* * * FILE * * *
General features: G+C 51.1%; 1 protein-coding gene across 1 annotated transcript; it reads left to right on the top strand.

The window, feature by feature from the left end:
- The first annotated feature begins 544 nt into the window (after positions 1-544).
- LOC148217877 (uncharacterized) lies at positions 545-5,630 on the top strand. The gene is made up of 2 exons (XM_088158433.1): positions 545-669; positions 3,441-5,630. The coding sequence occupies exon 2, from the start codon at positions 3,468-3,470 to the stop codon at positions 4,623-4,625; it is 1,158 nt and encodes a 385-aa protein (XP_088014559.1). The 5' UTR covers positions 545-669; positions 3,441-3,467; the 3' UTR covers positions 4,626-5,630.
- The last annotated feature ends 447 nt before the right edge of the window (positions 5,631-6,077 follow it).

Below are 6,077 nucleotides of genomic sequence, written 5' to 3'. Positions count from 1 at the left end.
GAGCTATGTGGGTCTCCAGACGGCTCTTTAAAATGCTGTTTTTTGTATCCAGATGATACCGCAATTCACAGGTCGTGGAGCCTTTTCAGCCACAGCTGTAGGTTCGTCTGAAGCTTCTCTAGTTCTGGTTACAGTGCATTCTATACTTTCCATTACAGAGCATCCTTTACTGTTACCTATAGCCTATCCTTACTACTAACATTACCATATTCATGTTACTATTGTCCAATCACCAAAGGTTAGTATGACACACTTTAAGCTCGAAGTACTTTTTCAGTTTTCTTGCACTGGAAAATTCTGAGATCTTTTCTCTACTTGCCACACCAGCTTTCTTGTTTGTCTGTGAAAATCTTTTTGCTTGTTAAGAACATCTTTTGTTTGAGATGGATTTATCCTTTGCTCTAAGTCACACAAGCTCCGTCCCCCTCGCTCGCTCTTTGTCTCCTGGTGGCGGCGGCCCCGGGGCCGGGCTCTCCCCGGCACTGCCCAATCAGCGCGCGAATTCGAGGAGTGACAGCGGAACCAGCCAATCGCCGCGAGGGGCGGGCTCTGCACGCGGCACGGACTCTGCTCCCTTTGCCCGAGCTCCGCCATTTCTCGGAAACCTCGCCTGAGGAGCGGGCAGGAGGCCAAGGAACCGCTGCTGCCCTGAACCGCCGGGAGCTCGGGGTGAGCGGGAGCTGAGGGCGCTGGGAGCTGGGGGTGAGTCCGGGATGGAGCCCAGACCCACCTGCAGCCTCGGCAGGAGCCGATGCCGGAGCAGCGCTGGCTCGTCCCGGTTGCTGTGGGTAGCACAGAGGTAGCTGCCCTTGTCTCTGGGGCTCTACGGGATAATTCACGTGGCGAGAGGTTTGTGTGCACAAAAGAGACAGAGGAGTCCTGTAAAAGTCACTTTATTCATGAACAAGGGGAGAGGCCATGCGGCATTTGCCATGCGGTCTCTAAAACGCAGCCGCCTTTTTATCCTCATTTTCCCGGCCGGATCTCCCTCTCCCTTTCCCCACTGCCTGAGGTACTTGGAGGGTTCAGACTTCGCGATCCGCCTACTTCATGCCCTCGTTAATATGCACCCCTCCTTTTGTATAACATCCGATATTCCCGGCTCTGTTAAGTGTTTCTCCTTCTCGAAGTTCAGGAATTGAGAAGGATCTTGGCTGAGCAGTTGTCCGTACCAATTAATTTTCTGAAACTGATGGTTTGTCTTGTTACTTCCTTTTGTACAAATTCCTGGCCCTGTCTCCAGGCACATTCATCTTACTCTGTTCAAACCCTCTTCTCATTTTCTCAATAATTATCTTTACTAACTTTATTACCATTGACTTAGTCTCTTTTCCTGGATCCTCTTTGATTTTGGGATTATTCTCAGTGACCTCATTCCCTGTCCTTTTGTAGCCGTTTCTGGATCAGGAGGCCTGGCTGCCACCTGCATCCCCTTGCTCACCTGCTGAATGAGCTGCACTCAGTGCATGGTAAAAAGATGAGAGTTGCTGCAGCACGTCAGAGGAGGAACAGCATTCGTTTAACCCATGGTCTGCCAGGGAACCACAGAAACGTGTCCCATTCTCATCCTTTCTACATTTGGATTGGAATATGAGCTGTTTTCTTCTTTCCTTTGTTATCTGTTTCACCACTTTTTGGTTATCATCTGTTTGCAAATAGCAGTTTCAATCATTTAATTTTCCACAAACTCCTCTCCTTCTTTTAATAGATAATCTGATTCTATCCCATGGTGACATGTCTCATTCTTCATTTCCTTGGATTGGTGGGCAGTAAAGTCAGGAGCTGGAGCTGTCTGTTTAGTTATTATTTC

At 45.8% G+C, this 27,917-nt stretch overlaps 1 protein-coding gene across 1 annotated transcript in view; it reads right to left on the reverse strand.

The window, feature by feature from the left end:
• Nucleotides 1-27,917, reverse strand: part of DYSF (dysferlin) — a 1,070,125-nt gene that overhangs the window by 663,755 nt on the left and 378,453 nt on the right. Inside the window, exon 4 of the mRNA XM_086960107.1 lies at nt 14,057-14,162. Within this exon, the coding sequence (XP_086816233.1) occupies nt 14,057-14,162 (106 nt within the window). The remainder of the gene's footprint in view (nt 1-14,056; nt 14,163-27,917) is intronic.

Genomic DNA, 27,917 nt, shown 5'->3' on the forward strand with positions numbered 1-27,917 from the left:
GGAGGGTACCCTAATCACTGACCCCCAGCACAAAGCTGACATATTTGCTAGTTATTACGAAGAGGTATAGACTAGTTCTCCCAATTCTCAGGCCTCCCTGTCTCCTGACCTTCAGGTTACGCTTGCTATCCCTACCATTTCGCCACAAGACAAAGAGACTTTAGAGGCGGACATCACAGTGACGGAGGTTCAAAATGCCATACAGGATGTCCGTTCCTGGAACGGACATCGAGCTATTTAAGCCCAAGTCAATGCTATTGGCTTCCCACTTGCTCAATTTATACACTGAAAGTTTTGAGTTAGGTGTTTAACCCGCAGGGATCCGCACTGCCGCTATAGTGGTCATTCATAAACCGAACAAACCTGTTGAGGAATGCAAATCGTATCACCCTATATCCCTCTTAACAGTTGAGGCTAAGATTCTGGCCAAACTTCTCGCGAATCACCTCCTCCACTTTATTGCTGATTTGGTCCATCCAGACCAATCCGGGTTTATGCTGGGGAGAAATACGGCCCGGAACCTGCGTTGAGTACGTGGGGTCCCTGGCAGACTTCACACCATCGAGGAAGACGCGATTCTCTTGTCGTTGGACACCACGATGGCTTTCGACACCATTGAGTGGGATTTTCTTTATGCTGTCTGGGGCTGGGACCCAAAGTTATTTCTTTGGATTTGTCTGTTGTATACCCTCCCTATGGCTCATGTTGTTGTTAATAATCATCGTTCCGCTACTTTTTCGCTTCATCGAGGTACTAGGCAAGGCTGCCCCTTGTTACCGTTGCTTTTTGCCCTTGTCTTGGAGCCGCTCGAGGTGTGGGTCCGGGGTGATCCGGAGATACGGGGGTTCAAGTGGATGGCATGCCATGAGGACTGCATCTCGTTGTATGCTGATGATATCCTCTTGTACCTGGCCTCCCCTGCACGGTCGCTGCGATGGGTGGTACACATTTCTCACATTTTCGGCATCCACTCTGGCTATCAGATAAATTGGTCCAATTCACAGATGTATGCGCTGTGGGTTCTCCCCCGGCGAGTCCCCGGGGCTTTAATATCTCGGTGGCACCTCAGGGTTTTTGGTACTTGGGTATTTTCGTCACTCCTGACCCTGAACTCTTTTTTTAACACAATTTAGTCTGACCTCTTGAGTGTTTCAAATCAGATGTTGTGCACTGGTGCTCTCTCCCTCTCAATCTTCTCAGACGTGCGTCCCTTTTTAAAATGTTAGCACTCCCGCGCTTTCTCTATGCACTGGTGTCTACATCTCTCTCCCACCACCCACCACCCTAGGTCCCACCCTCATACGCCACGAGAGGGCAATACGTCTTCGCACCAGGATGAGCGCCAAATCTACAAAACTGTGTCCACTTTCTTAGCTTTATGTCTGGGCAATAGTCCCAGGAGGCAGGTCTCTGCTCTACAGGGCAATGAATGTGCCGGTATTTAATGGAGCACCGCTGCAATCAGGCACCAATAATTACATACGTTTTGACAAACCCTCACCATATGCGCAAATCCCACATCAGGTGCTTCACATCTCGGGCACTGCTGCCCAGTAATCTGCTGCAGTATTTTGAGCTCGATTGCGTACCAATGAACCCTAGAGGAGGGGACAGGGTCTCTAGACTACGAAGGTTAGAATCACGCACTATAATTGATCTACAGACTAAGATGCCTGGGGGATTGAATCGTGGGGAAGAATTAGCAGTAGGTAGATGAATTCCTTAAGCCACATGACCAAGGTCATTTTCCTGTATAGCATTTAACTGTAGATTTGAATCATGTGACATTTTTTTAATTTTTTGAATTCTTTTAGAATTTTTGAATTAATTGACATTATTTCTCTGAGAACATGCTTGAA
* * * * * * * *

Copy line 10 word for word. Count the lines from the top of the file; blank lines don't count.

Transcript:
• Nucleotides 1-27,917, reverse strand: part of DYSF (dysferlin) — a 1,070,125-nt gene that overhangs the window by 663,755 nt on the left and 378,453 nt on the right. Inside the window, exon 4 of the mRNA XM_086960107.1 lies at nt 14,057-14,162. Within this exon, the coding sequence (XP_086816233.1) occupies nt 14,057-14,162 (106 nt within the window). The remainder of the gene's footprint in view (nt 1-14,056; nt 14,163-27,917) is intronic.